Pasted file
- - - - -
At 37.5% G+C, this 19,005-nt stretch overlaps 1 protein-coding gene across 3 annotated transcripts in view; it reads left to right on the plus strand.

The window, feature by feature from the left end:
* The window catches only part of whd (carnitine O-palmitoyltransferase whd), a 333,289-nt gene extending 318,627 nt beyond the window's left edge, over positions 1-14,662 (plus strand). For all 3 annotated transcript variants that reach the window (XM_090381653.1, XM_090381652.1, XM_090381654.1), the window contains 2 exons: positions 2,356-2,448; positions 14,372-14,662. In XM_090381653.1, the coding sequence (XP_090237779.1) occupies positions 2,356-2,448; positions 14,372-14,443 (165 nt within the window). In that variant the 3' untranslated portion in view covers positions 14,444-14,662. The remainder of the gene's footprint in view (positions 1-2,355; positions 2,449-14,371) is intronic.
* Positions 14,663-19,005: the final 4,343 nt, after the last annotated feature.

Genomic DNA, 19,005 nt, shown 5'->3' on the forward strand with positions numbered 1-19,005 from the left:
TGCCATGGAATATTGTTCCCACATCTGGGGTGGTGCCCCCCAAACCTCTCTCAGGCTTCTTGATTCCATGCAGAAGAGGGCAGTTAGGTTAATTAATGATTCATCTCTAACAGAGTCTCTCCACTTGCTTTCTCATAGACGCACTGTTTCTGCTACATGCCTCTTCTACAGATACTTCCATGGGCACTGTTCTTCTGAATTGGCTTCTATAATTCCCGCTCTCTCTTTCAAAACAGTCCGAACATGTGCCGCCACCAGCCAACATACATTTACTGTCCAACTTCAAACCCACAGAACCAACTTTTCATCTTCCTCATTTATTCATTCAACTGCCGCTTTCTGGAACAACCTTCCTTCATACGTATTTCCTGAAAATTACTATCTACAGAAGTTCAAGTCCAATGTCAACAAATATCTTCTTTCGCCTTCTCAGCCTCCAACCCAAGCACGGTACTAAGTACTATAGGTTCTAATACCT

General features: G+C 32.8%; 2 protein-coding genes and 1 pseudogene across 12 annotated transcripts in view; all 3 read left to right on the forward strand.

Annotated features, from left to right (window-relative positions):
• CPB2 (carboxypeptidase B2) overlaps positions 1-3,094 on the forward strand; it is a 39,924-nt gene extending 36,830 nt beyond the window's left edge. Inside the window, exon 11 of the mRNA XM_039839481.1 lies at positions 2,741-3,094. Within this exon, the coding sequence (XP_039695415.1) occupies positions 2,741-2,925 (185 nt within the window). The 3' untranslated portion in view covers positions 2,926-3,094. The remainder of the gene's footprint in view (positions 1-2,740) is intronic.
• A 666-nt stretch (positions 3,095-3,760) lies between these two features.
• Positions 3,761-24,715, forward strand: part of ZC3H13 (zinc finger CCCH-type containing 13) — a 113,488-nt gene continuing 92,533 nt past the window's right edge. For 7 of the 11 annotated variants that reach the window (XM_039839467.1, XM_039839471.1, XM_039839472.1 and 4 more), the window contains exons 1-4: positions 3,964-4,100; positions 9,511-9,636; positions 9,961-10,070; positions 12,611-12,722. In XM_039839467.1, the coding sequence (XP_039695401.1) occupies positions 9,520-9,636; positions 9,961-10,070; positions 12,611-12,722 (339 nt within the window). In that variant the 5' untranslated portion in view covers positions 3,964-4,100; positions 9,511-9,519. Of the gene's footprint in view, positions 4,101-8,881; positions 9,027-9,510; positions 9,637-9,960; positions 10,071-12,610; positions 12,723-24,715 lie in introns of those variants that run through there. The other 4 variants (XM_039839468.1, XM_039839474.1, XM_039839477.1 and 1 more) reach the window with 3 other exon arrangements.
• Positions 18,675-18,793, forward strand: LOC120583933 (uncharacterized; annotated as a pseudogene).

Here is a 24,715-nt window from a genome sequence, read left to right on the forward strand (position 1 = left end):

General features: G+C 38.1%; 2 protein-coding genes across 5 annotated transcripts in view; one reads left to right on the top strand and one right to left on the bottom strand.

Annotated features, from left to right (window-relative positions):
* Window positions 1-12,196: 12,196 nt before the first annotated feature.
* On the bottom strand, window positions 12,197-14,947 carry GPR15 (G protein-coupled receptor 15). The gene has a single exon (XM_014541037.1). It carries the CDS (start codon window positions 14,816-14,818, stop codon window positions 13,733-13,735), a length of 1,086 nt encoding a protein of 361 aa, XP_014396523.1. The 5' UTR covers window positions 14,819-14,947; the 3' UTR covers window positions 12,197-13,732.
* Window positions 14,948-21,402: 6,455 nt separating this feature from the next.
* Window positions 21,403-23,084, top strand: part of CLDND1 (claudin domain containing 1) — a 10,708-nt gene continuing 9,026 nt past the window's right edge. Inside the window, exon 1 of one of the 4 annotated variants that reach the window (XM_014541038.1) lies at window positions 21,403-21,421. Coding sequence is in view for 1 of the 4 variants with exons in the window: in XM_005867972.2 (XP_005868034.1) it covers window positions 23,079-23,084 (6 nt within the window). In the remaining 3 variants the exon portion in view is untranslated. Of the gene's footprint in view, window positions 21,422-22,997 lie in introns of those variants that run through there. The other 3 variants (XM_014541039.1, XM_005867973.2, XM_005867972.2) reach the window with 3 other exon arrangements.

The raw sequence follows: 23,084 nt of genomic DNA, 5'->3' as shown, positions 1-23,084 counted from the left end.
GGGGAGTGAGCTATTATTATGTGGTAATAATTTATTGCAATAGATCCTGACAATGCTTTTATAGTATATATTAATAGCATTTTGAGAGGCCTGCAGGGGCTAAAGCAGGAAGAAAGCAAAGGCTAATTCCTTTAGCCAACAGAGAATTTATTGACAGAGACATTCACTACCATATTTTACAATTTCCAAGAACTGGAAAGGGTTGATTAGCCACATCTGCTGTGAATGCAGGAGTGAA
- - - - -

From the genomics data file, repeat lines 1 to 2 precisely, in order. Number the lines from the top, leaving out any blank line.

At 37.5% G+C, this 19,005-nt stretch overlaps 1 protein-coding gene across 3 annotated transcripts in view; it reads left to right on the plus strand.

The window, feature by feature from the left end: